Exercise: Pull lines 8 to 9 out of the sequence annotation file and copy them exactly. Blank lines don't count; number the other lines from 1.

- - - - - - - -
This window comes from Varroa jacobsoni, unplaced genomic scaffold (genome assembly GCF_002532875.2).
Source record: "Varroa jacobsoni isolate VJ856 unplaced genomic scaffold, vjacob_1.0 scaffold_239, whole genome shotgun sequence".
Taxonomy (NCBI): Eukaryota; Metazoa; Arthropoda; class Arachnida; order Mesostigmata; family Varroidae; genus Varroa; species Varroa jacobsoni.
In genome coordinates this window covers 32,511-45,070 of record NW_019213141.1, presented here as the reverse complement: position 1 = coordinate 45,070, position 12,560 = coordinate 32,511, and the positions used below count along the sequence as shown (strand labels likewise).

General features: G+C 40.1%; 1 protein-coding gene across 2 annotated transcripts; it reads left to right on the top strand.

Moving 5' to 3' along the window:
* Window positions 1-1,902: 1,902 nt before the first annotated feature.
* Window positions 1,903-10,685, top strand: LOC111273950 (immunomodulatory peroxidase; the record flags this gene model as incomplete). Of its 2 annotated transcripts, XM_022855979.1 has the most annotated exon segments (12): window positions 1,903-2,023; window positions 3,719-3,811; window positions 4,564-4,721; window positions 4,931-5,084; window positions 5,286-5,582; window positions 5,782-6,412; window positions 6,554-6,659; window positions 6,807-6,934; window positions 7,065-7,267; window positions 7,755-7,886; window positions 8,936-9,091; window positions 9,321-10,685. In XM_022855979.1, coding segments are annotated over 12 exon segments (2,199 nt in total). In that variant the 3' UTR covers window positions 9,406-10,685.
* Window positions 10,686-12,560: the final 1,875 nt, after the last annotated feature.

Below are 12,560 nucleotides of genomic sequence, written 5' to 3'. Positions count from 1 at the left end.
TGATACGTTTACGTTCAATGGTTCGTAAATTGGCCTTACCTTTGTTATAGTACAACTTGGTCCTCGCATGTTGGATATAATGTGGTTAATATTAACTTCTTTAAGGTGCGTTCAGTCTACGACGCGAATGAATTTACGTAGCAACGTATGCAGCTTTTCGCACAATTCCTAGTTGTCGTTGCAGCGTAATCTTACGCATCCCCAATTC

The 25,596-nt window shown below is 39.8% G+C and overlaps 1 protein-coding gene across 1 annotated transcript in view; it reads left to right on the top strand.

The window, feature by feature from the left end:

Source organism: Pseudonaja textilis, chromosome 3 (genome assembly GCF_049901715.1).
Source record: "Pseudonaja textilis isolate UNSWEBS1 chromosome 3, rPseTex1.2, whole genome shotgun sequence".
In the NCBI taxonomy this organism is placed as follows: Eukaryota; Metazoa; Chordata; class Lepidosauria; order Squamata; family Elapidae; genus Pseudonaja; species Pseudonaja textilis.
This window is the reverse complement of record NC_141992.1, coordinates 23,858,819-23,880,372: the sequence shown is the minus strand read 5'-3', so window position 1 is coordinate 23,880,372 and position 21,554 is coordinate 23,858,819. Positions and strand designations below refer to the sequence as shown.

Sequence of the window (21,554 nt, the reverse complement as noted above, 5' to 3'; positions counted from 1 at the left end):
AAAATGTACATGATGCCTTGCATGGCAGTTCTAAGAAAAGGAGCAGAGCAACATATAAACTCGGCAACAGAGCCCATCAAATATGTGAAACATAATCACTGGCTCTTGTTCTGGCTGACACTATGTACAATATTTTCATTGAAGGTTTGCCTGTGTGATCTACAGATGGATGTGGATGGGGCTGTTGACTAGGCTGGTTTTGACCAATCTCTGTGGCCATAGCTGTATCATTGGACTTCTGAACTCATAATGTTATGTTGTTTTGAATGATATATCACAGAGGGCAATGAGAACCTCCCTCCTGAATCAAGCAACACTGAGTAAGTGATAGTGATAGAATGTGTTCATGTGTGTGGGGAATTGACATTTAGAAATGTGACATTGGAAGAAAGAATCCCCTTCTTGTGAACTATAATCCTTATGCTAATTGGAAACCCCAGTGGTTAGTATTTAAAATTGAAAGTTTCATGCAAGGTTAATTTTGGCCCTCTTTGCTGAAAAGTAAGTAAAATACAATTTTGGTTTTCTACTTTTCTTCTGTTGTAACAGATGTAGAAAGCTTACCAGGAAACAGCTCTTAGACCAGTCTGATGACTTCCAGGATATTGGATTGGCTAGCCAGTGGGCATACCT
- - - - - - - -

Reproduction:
* Window positions 1,903-10,685, top strand: LOC111273950 (immunomodulatory peroxidase; the record flags this gene model as incomplete). Of its 2 annotated transcripts, XM_022855979.1 has the most annotated exon segments (12): window positions 1,903-2,023; window positions 3,719-3,811; window positions 4,564-4,721; window positions 4,931-5,084; window positions 5,286-5,582; window positions 5,782-6,412; window positions 6,554-6,659; window positions 6,807-6,934; window positions 7,065-7,267; window positions 7,755-7,886; window positions 8,936-9,091; window positions 9,321-10,685. In XM_022855979.1, coding segments are annotated over 12 exon segments (2,199 nt in total). In that variant the 3' UTR covers window positions 9,406-10,685.
* Window positions 10,686-12,560: the final 1,875 nt, after the last annotated feature.